This is after more than eight years of war. World War II lasted only six years. World War I ran four years. So did the Civil War. There is little to suggest that U.S. officials have finally gotten it right. If not, how many more lives and how much money is Washington prepared to toss into the Afghan black hole?

Afghanistan is one of the world’s great tragedies. Decades of war have ravaged this once peaceful land. The landscape is still beautiful, yet much of it is poisoned by wars present and haunted by the remains of wars past.

Brutal fundamentalism has replaced liberal tolerance in cities like Kabul. Local self-government today is achieved only at the point of a gun. National self-government remains only a theory. Ambitious Afghans try to emigrate. Wealthy Afghans send their families abroad. Despite it all, many educated and humane Afghans stay, risking their lives fighting for a better life for their fellow countrymen.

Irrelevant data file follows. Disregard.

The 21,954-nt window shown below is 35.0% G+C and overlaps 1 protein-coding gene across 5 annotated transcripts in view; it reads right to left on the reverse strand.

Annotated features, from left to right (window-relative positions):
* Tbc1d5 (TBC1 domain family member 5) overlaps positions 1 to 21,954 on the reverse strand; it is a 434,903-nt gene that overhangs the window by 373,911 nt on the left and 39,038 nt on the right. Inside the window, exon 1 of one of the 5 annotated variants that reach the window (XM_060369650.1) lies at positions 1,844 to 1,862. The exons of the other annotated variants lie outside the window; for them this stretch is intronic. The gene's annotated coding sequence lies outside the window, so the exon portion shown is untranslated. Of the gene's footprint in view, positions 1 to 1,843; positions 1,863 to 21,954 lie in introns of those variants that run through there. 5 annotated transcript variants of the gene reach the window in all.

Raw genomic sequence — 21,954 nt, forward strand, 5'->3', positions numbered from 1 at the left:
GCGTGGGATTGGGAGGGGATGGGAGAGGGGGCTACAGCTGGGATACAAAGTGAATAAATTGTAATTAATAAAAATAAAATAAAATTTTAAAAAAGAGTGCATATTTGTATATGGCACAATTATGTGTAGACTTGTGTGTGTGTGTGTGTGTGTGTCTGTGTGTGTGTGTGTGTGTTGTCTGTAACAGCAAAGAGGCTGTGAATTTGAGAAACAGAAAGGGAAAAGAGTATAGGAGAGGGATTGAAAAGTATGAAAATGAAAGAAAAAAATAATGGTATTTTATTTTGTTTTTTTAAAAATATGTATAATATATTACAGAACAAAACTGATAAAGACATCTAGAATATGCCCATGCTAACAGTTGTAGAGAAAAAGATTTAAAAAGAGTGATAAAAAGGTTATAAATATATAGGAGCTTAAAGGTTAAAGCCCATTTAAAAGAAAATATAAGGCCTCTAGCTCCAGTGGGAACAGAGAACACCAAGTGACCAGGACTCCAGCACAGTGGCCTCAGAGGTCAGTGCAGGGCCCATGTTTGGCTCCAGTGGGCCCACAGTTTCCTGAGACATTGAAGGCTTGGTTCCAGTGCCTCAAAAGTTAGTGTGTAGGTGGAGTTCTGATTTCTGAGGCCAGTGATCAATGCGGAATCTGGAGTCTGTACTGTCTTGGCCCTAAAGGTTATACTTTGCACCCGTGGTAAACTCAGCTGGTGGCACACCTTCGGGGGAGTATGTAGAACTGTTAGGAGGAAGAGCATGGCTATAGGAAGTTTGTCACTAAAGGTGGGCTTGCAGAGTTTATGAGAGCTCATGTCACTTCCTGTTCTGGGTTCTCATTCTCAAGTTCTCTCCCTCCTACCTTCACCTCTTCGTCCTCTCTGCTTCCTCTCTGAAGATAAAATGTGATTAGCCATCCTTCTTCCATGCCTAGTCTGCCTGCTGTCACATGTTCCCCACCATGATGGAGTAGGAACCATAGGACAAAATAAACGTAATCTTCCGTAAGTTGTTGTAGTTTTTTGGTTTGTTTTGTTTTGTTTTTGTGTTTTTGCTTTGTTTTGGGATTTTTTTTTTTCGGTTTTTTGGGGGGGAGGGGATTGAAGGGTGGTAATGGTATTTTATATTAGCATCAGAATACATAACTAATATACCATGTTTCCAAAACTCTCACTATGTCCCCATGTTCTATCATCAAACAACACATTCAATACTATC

To want to help them do so reflects the best of impulses. To believe that one can do it for them reflects the worst of illusions.

America has achieved its objectives in Afghanistan: al-Qaeda has been dispersed, the Taliban has been punished, an anti-terrorism message has been sent. But Washington’s broader attempt at nation-building has been far less successful, despite the expenditure of nearly 1,000 American lives more than $220 billion. For all this, Adm. Mike Mullen, chairman of the Joint Chiefs of Staff, calls the situation in Afghanistan “deteriorating.”

There is no better time than the present for Washington to learn humility. The U.S. cannot impose liberty, prosperity, democracy, and stability on Afghanistan. The Obama administration should focus on protecting Americans from terrorism while leaving nation-building in Afghanistan to the Afghan people.

Doug Bandow is the Robert A. Taft Fellow at the American Conservative Defense Alliance (www.acdalliance.org), advisor to Campaign for Liberty, and a Senior Fellow at the Cato Institute. He is also a former Special Assistant to President Ronald Reagan.